Ironically, I carried around a driver’s license with the name of my street misspelled on it to vote in polling places in Texas for years. I didn’t even know where my voter’s registration card was. It was not necessary to have both an ID and voter’s card. It is unfortunate that we criticize millennials for lack of political involvement when we have made it harder for them to become involved.

My daughter and her friends were not alone in encountering difficulties registering to vote. Russell Dalton, a political science professor at University of California, Irvine has found that legislation passed by some states has made voter registration increasing difficult for millennials who attend college. This includes shortening the windows for registration, refusing to accept student IDs, rejecting some documents normally accepted as proof of residency and forcing people to register in person the first time. Dalton noted that it is economic necessity that often cause the younger millennials to move frequently. Many entry jobs are temporary positions that last less than a year. However, this means re-registering to vote or requesting absentee ballots. There are myriad rules concerning these in the different counties in throughout the 50 states, which just adds to the confusion.[1]

Many have noted that the generation ranging in age from 18 to 33 are not attracted to organized politics. When it comes identifying their political affiliation, the largest group refers to themselves as independents. Their major interests are government alleviating the sky-rocketing cost of higher education and  health care, which companies refuse to provide for the increasing number of “temporary” employees.[2] As the recent election drew nearer a frequent response to surveys was that no matter who won, the next president would not address these concerns.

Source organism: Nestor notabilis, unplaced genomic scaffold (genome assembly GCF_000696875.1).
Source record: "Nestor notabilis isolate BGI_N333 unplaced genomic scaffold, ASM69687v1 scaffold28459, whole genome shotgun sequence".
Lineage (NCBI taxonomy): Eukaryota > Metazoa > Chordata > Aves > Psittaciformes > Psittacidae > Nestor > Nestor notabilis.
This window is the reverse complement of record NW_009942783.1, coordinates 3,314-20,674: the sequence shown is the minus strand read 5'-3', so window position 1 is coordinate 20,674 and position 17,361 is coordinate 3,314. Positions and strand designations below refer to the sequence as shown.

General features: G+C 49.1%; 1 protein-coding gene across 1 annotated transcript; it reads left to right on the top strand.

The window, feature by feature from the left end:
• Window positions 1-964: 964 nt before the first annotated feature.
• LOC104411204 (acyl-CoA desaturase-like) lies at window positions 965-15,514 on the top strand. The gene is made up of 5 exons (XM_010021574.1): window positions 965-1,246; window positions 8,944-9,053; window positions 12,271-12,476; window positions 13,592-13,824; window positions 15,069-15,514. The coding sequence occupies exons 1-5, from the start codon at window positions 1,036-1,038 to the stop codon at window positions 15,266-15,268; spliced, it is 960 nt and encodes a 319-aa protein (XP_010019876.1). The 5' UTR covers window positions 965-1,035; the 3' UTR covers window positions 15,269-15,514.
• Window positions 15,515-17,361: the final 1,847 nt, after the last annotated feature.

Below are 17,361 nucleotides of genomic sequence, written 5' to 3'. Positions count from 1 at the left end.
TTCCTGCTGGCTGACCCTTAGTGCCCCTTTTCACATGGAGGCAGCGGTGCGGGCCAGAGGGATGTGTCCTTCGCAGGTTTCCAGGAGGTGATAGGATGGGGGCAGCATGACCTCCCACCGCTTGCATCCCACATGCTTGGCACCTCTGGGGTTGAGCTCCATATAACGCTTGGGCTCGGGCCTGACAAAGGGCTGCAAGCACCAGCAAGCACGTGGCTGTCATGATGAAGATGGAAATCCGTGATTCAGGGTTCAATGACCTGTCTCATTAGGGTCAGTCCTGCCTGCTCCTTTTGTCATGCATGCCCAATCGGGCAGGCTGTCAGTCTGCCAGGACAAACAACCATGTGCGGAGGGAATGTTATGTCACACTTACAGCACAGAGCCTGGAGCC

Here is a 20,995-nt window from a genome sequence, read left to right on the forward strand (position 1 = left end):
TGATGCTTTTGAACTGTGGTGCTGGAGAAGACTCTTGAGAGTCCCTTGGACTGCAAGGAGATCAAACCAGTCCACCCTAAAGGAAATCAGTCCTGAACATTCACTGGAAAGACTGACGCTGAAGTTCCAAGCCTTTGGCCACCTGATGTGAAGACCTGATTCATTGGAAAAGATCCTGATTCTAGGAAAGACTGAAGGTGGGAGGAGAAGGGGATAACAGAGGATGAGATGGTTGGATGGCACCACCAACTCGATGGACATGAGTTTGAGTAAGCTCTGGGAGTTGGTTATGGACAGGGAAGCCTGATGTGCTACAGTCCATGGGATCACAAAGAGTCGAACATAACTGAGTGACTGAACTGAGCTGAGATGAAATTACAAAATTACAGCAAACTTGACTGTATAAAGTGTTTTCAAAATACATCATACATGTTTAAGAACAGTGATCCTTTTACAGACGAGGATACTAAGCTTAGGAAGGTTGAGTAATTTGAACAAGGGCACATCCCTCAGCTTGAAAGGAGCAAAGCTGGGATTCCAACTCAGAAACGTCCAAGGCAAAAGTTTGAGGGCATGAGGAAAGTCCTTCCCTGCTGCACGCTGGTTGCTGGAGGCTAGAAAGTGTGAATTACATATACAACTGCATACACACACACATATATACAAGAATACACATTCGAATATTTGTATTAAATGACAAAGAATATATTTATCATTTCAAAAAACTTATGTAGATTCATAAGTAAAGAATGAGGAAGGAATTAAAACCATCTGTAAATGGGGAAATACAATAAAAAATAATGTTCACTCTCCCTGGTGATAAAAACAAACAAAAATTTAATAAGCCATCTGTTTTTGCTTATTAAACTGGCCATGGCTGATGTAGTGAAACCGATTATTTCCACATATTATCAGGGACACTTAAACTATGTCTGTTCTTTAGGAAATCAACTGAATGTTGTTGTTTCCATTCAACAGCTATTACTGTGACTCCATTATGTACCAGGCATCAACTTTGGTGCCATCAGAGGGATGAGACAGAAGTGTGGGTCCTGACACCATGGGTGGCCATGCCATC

The truth is that they are highly distrustful of politicians, and they have a pessimistic outlook for improvement in government. Why? Because they perceive the leaders as corrupt. This view includes both Hillary Clinton and Donald Trump.[3] When we were discussing the upcoming election my son pointed out the rather distressful fact that the candidates of both major parties were under criminal investigation.